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Arab Spring brings Fatah and Hamas together

An initial accord was signed by Hamas delegation leader, Musa Abu Marzuka (left) and Fatah's Azzam al-Ahmad Keystone

A Palestinian reconciliation agreement between Hamas and Fatah was spurred on by the winds of change blowing through the region, says Middle East expert Riccardo Bocco.

The accord that will be signed on Wednesday in Cairo by representatives of Fatah and Hamas provides for the formation of a caretaker government and paves the way for presidential and legislative elections within a year.

Switzerland has expressed its satisfaction at the agreement and acknowledged “the central role” taken by Egypt in the negotiations.

The accord “should advance the process of democratisation and respect for human rights over the whole territory”, according to a foreign ministry statement. But reaching a permanent ceasefire on the ground is still an outstanding priority.

To gauge the likely repercussions of this new Palestinian accord on the peace process, talked to Riccardo Bocco, a Middle East expert at the Graduate Institute of International and Development Studies in Geneva. What is your reading of this accord, which has come as a surprise to many observers?

Riccardo Bocco: The negotiations that were going on had been stalled until the beginning of 2011. The events of the Arab Spring have just sped things up, pushing Hamas and Fatah to get together.

What has happened in Egypt has alarmed not just the Israelis, who were always able to count on the support of [ousted president Hosni] Mubarak, but the Palestinians too. There have been several demonstrations by young Palestinians which indirectly called into question the legitimacy of the Palestinian National Authority (PNA) and of Fatah as the people’s representatives on the West Bank.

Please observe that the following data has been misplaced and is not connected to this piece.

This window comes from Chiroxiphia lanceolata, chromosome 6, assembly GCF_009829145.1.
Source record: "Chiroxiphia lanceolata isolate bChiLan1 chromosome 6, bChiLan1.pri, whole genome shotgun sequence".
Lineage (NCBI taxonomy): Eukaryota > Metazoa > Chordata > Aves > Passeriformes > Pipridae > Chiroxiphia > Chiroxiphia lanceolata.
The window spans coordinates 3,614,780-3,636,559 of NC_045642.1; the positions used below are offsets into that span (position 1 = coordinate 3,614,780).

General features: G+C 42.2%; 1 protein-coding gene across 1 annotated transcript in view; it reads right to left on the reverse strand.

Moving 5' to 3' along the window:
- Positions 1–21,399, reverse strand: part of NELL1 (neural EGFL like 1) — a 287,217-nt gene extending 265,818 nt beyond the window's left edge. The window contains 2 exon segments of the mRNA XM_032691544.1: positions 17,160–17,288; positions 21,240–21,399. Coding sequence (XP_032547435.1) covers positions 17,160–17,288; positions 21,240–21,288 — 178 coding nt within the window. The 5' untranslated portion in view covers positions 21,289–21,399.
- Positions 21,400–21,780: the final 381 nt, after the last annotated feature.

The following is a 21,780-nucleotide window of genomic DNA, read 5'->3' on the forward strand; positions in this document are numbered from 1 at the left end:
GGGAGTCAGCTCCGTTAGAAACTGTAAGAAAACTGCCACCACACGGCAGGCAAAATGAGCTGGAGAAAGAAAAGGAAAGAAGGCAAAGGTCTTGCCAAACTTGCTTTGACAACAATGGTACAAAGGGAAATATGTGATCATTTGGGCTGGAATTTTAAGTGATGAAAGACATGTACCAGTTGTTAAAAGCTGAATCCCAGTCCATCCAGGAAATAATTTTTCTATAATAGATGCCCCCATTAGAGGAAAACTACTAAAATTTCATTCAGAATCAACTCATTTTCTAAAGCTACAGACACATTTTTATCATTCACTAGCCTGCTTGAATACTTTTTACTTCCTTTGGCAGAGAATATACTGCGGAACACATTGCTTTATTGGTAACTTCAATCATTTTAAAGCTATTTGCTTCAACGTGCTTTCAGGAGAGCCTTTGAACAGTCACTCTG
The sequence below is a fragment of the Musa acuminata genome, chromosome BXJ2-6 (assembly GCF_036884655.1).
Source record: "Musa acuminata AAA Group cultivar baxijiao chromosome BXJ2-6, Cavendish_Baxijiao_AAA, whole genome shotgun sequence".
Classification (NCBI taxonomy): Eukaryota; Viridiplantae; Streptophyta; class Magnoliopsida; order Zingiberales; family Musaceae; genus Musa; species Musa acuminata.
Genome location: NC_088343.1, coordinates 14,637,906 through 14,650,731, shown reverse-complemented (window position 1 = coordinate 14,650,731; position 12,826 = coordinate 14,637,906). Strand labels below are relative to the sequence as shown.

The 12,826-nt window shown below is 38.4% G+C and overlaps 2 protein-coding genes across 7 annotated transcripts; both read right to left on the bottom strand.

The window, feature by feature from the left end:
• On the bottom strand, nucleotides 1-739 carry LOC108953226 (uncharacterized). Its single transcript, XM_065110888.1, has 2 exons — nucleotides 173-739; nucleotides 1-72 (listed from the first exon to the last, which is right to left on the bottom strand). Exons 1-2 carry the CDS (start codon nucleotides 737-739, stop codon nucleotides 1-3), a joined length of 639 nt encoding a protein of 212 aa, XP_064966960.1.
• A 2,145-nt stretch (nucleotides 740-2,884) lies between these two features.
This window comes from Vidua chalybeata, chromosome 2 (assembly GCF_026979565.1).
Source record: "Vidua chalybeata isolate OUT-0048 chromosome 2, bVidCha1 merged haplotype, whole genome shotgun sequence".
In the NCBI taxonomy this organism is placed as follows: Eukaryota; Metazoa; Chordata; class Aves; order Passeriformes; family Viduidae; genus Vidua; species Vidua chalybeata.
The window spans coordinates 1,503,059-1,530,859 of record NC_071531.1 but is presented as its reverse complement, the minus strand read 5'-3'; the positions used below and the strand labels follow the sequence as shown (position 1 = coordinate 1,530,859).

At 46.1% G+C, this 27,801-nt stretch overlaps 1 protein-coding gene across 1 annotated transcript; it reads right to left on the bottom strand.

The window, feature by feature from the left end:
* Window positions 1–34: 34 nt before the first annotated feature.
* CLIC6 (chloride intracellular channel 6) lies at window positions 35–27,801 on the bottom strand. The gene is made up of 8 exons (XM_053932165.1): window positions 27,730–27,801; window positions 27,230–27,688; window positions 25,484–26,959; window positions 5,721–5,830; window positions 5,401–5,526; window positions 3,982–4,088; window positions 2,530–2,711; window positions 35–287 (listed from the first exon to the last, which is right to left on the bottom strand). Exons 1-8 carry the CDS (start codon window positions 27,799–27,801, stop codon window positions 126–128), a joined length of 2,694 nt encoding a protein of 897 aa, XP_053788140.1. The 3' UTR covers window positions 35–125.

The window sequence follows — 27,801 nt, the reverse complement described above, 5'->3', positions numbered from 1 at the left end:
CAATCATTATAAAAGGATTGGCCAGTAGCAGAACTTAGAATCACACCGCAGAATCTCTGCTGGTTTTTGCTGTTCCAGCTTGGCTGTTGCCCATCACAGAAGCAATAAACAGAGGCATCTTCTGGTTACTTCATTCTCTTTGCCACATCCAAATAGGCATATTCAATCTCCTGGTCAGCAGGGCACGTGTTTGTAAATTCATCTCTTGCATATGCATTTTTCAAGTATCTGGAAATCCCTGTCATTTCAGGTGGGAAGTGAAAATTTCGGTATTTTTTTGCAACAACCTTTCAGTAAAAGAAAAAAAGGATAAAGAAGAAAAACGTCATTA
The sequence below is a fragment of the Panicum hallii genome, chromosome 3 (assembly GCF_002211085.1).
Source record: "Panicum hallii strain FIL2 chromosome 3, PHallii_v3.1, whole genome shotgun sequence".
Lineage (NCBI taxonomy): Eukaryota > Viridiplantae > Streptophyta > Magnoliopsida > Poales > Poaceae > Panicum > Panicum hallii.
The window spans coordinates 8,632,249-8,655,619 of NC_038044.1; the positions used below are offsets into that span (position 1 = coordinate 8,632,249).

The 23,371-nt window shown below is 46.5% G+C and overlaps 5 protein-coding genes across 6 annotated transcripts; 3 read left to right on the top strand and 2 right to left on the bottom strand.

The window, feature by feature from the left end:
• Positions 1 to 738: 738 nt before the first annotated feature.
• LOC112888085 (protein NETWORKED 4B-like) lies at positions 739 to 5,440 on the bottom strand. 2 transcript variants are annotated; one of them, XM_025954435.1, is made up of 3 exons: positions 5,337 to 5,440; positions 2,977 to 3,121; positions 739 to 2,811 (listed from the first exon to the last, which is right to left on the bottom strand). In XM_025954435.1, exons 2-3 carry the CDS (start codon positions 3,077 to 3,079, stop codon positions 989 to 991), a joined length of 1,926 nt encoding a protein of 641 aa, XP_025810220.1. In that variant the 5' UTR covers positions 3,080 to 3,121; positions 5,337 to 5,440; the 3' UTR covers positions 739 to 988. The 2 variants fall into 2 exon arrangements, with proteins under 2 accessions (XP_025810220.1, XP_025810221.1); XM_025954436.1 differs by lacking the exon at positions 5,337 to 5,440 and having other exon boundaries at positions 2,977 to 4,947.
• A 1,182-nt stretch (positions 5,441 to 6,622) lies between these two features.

What is now happening in Syria, on the other hand, raises worries for Hamas, seeing that support from Damascus could start to waver.

That said, we should keep in mind the stated ambition of [Fatah leader] Mahmoud Abbas to declare a Palestinian state at the United Nations meeting scheduled for September. For Abbas, it is that much harder to come forward with a credible proposal knowing that the PNA only controls the West Bank. Could this accord be the beginning of a new era for the Palestinians?

R.B.: The accord is due to be ratified by Abbas and Khaled Meshaal of Hamas in the next week. I would prefer to be cautious, because a lot could happen between now and then.

In the past we have seen agreements almost complete or ready to be signed and which were then cancelled. Not just because of internal dissensions, but also because of outside interference, mainly from Israel and the CIA. It’s no secret that after the accords of 2007, the United States armed a Fatah force of 500 men who entered Gaza with the objective of eliminating Hamas. Judging by the declarations of Israeli Prime Minister [Benjamin] Netanyahu, who called on the PNA to choose between peace with Hamas or peace with Israel, the agreement is destined to fail before it is even implemented.

R.B.: We really need to wait and see what the precise contents of the agreement are. It will be interesting to see what position Hamas takes: will it renounce violence and agree to recognise the state of Israel? From a purely strategic point of view, Hamas may be ready to make concessions, as long as there is some reciprocity – they too want to be recognised.

Netanyahu has of course no interest in a united Fatah and Hamas. He has no real desire to make peace. He would be happy with a form of economic peace which would not involve the creation of a Palestinian state. As long as there are internal divisions among the Palestinians, Israel can point to the fact that there are no negotiation partners representative of the whole Palestinian people.